Ballistics Expert Says Pier 14 Homicide Suspect Appears to Have Shot Victim Accidentally

A ballistics expert who testified today at the preliminary hearing of a man suspected in the fatal shooting of a woman at San Francisco’s Pier 14 last month said the shooting appears to have been accidental and that Steinle does not appear to have been targeted.

James Norris, a forensic science consultant and former director of the San Francisco Police Department’s Forensic Services Division, said that when the gun was fired it was “clearly aimed at the ground,” not at 32-year-old San Francisco resident Kathryn “Kate” Steinle, who was fatally struck after the bullet ricocheted off the cement pier in broad daylight on July 1.

The suspect, a Mexican national who goes by numerous names including Juan Francisco Lopez-Sanchez, has been deported from the United States five times and previously convicted of numerous felonies.

Lopez-Sanchez sat in court for the third day in a row today, as Norris gave his testimony.

Norris said that the gun was aimed at the ground when it was discharged, causing the bullet to hit the ground after exiting the gun’s muzzle.

Once the bullet struck the ground, it created a divot in the cement and became misshapen. At this point, the bullet became a “non-spinning irregular shaped object” and its path became determined by chance, Norris explained on the stand today before San Francisco Superior Court Judge Brendan P. Conroy and members of the media.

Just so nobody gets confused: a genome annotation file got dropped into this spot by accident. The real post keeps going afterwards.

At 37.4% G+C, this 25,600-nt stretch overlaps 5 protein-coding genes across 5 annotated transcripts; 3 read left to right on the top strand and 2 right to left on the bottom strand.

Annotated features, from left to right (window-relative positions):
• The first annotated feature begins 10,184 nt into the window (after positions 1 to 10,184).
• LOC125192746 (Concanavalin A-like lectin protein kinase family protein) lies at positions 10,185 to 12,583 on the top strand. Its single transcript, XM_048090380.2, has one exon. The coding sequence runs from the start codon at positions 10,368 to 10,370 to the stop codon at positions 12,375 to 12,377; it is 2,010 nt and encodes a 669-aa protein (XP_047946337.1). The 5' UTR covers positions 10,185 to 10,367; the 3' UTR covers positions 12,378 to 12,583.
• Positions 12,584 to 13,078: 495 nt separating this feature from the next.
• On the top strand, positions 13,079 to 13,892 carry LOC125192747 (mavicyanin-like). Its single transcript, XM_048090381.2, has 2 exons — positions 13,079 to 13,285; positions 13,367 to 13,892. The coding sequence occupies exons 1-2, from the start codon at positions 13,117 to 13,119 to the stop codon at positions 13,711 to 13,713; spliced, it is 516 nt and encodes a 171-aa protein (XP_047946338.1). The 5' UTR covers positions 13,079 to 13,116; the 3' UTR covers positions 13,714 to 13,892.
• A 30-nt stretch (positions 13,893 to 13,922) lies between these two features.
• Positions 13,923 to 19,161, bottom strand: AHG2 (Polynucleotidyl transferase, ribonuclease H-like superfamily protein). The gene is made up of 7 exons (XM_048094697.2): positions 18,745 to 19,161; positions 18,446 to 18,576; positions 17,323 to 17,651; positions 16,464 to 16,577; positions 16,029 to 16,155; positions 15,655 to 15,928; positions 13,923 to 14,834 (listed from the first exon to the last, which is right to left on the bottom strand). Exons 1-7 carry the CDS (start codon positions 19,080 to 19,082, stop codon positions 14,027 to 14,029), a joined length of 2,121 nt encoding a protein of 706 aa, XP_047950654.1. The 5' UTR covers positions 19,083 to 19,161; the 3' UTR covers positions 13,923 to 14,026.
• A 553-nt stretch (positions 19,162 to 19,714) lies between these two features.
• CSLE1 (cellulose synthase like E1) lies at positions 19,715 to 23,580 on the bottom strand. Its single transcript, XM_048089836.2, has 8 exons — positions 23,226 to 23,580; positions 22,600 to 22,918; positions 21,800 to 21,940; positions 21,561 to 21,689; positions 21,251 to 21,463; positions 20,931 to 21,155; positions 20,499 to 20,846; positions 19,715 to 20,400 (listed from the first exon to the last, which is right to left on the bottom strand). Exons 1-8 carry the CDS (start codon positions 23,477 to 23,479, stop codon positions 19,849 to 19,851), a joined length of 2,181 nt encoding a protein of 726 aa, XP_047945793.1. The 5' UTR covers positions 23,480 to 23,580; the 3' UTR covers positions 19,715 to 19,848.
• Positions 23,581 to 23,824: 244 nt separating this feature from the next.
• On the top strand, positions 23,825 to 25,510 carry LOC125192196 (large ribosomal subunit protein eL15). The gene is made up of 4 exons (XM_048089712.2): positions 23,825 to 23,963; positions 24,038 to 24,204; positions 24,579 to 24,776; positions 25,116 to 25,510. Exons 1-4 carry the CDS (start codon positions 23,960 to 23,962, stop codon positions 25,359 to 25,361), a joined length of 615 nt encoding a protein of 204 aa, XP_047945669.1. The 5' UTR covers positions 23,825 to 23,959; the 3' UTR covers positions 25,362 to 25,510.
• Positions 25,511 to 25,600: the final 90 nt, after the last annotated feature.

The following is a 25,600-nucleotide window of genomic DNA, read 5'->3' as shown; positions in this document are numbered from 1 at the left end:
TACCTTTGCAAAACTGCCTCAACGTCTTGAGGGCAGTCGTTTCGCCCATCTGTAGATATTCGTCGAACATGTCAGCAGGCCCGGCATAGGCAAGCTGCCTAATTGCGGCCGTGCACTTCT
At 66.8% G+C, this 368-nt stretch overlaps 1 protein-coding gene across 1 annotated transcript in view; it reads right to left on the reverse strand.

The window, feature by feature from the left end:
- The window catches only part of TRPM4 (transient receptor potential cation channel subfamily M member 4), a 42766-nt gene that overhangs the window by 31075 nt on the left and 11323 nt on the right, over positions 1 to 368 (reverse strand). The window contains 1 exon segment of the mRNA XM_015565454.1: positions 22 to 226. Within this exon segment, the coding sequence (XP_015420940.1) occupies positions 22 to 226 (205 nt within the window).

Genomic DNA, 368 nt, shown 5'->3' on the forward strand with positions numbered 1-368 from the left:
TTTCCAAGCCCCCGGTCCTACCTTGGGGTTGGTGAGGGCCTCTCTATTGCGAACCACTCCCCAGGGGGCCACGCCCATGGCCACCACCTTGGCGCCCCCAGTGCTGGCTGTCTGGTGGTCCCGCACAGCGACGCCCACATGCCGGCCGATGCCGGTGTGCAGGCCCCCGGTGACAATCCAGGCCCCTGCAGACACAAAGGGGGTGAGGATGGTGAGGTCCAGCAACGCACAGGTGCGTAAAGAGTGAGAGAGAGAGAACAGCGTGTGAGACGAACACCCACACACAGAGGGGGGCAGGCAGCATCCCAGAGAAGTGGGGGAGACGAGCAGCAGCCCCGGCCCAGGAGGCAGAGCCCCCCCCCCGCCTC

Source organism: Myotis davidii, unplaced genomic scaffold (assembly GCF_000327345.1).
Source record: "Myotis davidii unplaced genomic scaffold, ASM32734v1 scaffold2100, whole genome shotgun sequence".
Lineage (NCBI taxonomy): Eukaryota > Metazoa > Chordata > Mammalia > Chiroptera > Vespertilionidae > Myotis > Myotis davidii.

Where the bullet goes next, “you really couldn’t predict,” Norris said.

He explained to the judge that if he knew the exact point where the bullet exited the gun’s muzzle and if he knew the exact point where the victim was when she was struck by the bullet, he might be able to determine a general area where the bullet would likely go after ricocheting.

But, Norris said, because both the location of the muzzle and the location where the victim was struck are not fixed points, it would not be possible for him to determine a general area where the bullet would likely go after hitting the cement.

Norris, emphasizing that the gun was not aimed at Steinle when fired, explained that the victim was located about 90 feet from the suspect when she was struck, whereas the divot on the pier was only 12 to 15 feet from the suspect.

At Tuesday’s hearing, testimony from three police investigators as well as photographic evidence captured by tourists appear to place the suspect at the crime scene.

San Francisco’s chief medical examiner Dr. Michael Hunter, who took the stand on Wednesday, said the victim suffered an atypical, rectangular entrance wound, consistent with a ricocheted bullet.

The judge continued Lopez-Sanchez’ preliminary hearing until 9 a.m. on Sept. 3 to allow additional witnesses to take the stand.

If Judge Conroy finds that there is probable cause to believe Lopez-Sanchez committed the crime of murder, the defendant will stand trial.

Hannah Albarazi, Bay City News

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  • Flankspeed70

    “He explained to the judge that if he knew the exact point where the
    bullet exited the gun’s muzzle and if he knew the exact point where the
    victim was when she was struck by the bullet, he might be able to
    determine a general area where the bullet would likely go after
    ricocheting.”

    Something SERIOUSLY wrong, either with forensic examiner’s testimony or the reporting. The location of the victim has NO bearing on the trajectory of a fired bullet. Either way, it’s a reporting failure. 1st year HS physics should have ferreted this out.

  • anna

    This is ridiculous. If you are randomly firing a gun on Embarcadero, it’s not an accident or a surprise when someone is killed .